Year : 2014  |  Volume : 17  |  Issue : 3  |  Page : 255--257

Positive end-expiratory pressure valve malfunctioning detected by capnography and airway pressure waveform

Sohan Lal Solanki, Jeson R Doctor, Vijaya P Patil, Meenal Rana 
 Department of Anesthesiology, Critical Care and Pain, Tata Memorial Hospital, Mumbai, Maharashtra, India

Correspondence Address:
Sohan Lal Solanki
Department of Anesthesiology, Critical Care and Pain, 2nd Floor, Main Building, Tata Memorial Hospital, Mumbai - 400 012, Maharashtra

How to cite this article:
Solanki SL, Doctor JR, Patil VP, Rana M. Positive end-expiratory pressure valve malfunctioning detected by capnography and airway pressure waveform.Ann Card Anaesth 2014;17:255-257

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Solanki SL, Doctor JR, Patil VP, Rana M. Positive end-expiratory pressure valve malfunctioning detected by capnography and airway pressure waveform. Ann Card Anaesth [serial online] 2014 [cited 2022 Jan 22 ];17:255-257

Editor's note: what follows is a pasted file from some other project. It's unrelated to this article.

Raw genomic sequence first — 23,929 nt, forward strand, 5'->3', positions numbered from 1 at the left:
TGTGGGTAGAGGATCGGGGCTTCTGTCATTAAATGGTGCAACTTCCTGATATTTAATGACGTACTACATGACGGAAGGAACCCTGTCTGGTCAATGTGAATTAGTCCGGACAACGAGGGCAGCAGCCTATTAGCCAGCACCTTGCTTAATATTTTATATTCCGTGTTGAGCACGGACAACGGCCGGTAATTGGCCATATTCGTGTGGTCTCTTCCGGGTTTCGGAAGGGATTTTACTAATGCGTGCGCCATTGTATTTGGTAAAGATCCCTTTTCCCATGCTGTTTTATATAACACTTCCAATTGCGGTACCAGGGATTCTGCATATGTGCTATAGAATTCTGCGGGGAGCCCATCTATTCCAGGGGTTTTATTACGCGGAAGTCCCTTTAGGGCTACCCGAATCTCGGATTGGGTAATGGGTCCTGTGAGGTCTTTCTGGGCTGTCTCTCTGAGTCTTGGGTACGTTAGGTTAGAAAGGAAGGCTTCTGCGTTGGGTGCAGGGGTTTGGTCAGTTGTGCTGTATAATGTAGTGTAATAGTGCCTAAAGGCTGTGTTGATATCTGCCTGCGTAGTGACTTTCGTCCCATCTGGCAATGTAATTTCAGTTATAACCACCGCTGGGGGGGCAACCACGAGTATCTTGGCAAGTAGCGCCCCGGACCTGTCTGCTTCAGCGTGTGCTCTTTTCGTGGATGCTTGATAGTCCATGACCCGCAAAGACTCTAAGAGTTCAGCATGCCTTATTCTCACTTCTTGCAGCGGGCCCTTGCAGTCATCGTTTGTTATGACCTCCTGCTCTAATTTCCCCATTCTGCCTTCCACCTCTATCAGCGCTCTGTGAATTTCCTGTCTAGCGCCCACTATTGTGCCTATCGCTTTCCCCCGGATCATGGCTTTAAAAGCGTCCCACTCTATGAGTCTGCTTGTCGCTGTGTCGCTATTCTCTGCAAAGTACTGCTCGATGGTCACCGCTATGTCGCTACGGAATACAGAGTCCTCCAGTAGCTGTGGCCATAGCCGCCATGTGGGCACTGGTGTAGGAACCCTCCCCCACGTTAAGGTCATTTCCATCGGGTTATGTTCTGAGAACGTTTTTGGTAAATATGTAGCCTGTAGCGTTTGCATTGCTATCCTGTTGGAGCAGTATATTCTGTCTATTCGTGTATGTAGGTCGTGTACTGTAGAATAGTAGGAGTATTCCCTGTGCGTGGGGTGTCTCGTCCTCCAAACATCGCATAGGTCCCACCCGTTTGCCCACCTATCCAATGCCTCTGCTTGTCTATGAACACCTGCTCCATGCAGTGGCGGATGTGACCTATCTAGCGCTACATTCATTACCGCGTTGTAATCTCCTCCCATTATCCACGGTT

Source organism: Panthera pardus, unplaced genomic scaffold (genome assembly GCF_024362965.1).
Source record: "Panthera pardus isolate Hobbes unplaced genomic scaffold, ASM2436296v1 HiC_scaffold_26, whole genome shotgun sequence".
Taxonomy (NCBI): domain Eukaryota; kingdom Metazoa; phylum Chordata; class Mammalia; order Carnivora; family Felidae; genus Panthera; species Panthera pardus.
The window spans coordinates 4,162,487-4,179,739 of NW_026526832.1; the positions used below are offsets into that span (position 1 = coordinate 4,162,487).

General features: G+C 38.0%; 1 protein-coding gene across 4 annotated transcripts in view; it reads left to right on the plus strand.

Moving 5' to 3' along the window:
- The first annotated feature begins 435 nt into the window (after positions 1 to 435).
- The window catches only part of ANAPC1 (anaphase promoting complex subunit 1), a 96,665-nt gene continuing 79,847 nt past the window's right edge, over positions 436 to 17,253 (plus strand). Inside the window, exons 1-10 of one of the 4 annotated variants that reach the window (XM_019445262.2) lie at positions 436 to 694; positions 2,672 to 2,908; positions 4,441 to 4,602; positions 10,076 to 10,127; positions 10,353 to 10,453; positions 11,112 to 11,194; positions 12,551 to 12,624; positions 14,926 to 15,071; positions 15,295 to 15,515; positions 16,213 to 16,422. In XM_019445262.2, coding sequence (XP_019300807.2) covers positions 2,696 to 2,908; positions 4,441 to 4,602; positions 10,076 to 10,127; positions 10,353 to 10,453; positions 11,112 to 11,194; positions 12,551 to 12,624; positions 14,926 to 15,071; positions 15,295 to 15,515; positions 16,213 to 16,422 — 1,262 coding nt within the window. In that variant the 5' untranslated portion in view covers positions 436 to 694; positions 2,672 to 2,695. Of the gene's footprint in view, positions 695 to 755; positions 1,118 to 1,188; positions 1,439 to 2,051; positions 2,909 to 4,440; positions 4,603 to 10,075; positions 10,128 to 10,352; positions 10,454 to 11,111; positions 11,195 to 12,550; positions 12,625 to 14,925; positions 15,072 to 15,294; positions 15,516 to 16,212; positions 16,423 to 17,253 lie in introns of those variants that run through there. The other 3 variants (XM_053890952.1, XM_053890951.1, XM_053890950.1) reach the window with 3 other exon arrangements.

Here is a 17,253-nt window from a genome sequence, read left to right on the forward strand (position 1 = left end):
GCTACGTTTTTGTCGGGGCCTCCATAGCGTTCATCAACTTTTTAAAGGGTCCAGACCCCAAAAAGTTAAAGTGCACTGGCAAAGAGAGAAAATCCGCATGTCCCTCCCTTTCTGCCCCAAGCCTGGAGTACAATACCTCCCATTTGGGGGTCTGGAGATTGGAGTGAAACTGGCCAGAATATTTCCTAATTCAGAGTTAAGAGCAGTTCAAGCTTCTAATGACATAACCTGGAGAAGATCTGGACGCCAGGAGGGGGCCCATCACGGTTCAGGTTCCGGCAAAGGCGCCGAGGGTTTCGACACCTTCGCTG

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A 30-year-old woman weighing 50 kg (ASA I) underwent left simple mastectomy with deep inferior epigastric perforator flap surgery for carcinoma breast. Anesthesia was maintained with isoflurane in oxygen and air. Monitoring included ASA standard monitors. Mechanical ventilation started in volume control mode using Drδger Fabius GS anesthesia workstation with a tidal volume (TV) of 390 ml, respiratory rate (RR) of 12/min and positive end-expiratory pressure (PEEP) of 5 cm H 2 O; peak and mean airway pressures (Paw) were monitored on ventilator. Approximately 1 h after the start of anesthesia, a sudden change in end tidal CO 2 (etCO 2 ) waveform was noticed; the capnograph alternately showed a normal waveform followed by a very small truncated capnograph [Figure 1]a. Concomitantly, Paw waveform showed failure of expiration for every alternate breath [Figure 1]b, expired TV showed double than set TV (709 vs. 390) and the RR showed half of the set RR (6 vs. 12) [Figure 1]c. Initiation of manual ventilation did not suggest excessively high resistance. Resumption of controlled mechanical ventilation showed a return of same waveform on capnography. Possible causes of distortion of etCO 2 waveform such as tracheal tube kinking, airway secretions and bronchospasm were ruled out. Patient circuit and expiratory valve was checked for proper functioning. Suspecting PEEP valve malfunction, PEEP was changed to 0 from 5. Immediately, etCO 2 and Paw waveform normalized for the set parameters [Figure 1]d. PEEP was set again to five and same capnography waveform returned confirming PEEP valve malfunction. On opening the PEEP valve, it was found to be full of moisture; and after changing the PEEP valve, etCO 2 and Paw waveform and TV became equal to the set values [Figure 2].{Figure 1}{Figure 2}